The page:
By Walt Whitman
I hear America singing, the varied carols I hear,
Those of mechanics, each one singing his as it should be blithe and strong,
The carpenter singing his as he measures his plank or beam,
The mason singing his as he makes ready for work, or leaves off work,
The boatman singing what belongs to him in his boat, the deckhand singing on the steamboat deck,
The shoemaker singing as he sits on his bench, the hatter singing as he stands,
The wood-cutter’s song, the ploughboy’s on his way in the morning, or at noon intermission or at sundown,
The delicious singing of the mother, or of the young wife at work, or of the girl sewing or washing,
Each singing what belongs to him or her and to none else,
The day what belongs to the day—at night the party of young fellows, robust, friendly,
Singing with open mouths their strong melodious songs.
Source: Selected Poems (1991)
More By This Poet
A Noiseless Patient Spider
A noiseless patient spider,
I mark’d where on a little promontory it stood isolated,
Mark’d how to explore the vacant vast surrounding,
It launch’d forth filament, filament, filament, out of itself,
Ever unreeling them, ever tirelessly speeding them.
When I Heard the Learn’d Astronomer
When I heard the learn’d astronomer,
When the proofs, the figures, were ranged in columns before me,
When I was shown the charts and diagrams, to add, divide, and measure them,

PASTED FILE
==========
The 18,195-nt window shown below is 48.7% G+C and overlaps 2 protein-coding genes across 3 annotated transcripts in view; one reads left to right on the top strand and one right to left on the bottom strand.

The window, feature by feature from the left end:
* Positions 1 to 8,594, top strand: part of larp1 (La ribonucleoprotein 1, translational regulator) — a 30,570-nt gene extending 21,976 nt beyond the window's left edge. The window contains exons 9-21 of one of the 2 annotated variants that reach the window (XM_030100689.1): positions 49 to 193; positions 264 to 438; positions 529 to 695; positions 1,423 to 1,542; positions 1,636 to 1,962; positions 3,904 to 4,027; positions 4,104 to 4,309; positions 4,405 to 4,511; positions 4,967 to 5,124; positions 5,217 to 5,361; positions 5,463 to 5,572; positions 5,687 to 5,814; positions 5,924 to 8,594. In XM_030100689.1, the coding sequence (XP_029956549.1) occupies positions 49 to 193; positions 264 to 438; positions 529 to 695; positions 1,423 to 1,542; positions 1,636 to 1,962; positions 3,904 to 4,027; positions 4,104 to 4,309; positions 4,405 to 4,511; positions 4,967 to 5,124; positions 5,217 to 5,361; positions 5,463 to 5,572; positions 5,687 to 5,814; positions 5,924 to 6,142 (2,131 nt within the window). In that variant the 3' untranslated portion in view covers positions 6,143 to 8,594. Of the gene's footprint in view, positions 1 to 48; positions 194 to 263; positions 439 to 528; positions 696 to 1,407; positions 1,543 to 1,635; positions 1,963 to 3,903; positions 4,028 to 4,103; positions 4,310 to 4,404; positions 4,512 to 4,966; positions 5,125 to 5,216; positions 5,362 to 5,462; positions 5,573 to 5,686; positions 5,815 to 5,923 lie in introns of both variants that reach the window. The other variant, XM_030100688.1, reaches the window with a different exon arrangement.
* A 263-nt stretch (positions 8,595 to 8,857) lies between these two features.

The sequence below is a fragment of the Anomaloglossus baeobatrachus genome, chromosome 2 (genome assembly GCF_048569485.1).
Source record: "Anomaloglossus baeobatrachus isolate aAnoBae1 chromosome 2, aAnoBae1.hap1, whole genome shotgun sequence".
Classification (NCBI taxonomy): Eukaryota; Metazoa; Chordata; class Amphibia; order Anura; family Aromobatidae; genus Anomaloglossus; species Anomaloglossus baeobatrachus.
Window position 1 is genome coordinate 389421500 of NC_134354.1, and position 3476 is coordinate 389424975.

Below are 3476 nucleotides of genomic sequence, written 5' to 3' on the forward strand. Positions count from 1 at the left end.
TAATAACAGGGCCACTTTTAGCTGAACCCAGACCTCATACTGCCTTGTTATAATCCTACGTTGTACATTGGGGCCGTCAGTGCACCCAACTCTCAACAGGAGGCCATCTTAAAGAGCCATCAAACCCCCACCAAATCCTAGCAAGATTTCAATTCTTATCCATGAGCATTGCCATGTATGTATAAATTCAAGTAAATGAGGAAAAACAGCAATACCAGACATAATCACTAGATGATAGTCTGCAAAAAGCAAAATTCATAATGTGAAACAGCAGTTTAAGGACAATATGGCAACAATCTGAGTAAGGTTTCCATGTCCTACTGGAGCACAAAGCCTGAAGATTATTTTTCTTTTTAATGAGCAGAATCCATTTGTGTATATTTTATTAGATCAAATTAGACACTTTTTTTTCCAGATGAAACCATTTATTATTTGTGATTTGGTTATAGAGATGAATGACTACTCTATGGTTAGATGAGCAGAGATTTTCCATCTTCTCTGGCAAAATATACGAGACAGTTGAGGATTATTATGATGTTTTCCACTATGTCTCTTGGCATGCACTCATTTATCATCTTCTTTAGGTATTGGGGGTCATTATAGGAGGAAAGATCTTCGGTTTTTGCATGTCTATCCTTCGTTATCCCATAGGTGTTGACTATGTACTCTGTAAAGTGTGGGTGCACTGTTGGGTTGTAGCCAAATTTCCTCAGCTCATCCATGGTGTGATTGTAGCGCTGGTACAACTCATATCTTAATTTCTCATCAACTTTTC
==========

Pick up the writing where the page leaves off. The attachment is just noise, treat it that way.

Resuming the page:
When I sitting heard the astronomer where he lectured...
More Poems about Activities
When you caught one to keep,
we took it home and I asked you to teach me.
You showed me how to spike the brain—
I thanked the fish, looked away, pressed down.
We bled it, shaved away the scales,
severed meat from bone.
A Wing and a Prayer
We thought the birds were singing louder. We were almost certain they
were. We spoke of this, when we spoke, if we spoke, on our zoom screens
or in the backyard with our podfolk. Dang, you hear those birds? Don’t
they sound loud?...
More Poems about Arts & Sciences
Listening in Deep Space
We've always been out looking for answers,
telling stories about ourselves,
searching for connection, choosing
to send out Stravinsky and whale song,
which, in translation, might very well be
our undoing instead of a welcome.
We launch satellites, probes, telescopes
unfolding like origami, navigating
geomagnetic storms, major disruptions.
Self-Portrait with Sylvia Plath’s Braid
Some women make a pilgrimage to visit it
in the Indiana library charged to keep it safe.
I didn’t drive to it; I dreamed it, the thick braid
roped over my hands, heavier than lead.
My own hair was long for years.
Then I became...